From an American Diplomat to investment bankers, college students and young entrepreneurs; 24 cyclists will pedal more than 250 kms every day through five states to create awareness about human trafficking and child labour.
With over 1.35 lakh children gone missing in 2015, this group will travel between India Gate and Gateway of India and visit houses on the way to tell people about the menace of child labour.
India has the highest number of slaves in the world. It has been ranked number four among 167 countries where modern slavery is prevalent, revealed the Global Slavery Index released by the Walk Free foundation, a global human rights organisation. It says trafficking for bonded labour, domestic service, forced begging and commercial sex exploitation is widely prevalent in India. The Global Slavery Index is an annual ranking for slavery conditions worldwide.
“The cyclists will travel 1,500 kilometres over five nights and six days. From cold desert to undulating rocky mountains and unending highways, the group will also go door-to-door in the villages falling on way for the cause. The cycle expedition for the cause of spreading awareness will be interspersed with pit stops at Jaipur, Bhilwara, Kherwara, Vadodara and Telasari,” said Rishikant of Shakti Vahini, an NGO working for child rights.
The riders will be accompanied by volunteers from Shakti Vahini and volunteers will conduct mass awareness programmes, street plays and skits for generating awareness on ways to combat human trafficking.
India is a source, transit and destination point, and an estimated 1.4% of the population is living in modern slavery. “Women and children, being inherently vulnerable due to their physical, mental and social status fall prey to traffickers who either lure them by deception, coercion, fraud, kidnapping, abduction or by abuse of power or authority. In 2013, section 370 and 370A introduced the offence of trafficking and its punishment in the Indian Penal Code. It adopted the definition of the Palermo Protocol of the UN, which prevents trafficking in persons. Despite the intricate, overarching provisions of the Child Labour (Prohibition) Act, 1986, India is home to millions of child labourers employed in hazardous and non-hazardous occupations, a majority of whom are victims of trafficking,” he added.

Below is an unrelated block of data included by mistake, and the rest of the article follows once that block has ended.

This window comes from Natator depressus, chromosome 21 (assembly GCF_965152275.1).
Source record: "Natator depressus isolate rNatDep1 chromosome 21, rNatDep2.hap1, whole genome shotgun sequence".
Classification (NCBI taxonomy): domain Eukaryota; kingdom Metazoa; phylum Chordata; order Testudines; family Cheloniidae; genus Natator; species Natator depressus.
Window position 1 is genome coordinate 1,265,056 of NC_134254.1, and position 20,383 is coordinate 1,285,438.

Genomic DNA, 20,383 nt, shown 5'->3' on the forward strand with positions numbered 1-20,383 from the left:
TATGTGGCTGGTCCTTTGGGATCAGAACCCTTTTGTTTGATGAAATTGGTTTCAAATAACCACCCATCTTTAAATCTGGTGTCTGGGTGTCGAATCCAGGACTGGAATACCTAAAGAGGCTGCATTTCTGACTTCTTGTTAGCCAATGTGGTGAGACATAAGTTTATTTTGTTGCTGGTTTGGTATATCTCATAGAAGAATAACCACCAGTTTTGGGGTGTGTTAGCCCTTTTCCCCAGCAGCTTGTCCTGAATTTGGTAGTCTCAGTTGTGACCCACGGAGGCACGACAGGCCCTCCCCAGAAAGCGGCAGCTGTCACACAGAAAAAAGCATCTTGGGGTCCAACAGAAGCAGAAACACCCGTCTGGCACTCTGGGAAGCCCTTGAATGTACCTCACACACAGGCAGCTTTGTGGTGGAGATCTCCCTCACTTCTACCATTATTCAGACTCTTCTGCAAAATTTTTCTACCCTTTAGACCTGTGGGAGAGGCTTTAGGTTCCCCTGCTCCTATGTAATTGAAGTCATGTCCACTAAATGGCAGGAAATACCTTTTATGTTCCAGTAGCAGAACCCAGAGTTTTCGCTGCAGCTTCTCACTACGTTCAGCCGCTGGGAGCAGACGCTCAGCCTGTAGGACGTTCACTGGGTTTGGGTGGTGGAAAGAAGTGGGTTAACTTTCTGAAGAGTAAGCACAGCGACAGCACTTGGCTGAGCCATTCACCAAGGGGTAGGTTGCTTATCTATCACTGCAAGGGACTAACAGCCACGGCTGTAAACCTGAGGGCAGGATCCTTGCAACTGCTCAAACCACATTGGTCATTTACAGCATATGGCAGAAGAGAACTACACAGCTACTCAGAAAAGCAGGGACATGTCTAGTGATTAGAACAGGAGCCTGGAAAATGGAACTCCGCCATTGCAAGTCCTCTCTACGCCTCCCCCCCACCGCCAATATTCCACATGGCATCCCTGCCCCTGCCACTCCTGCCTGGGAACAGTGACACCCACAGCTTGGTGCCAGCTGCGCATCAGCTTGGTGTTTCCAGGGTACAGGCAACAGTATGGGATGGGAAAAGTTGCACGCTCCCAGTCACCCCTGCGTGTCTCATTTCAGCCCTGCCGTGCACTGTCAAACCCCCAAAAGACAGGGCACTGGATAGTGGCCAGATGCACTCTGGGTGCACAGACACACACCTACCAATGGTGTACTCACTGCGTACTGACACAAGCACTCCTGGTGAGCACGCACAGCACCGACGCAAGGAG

Jharkhand, Bihar, Odisha, West Bengal and Uttar Pradesh are worst hit as supplier states. Tribal belts in Chhattisgarh, Jharkhand, Odisha, Assam and West Bengal have experienced meteoric rise in illegal employment of young children, mostly girls as domestic helps in metropolitan cities of Delhi (NCR), Mumbai, Bangalore and Pune through spurious placement agencies.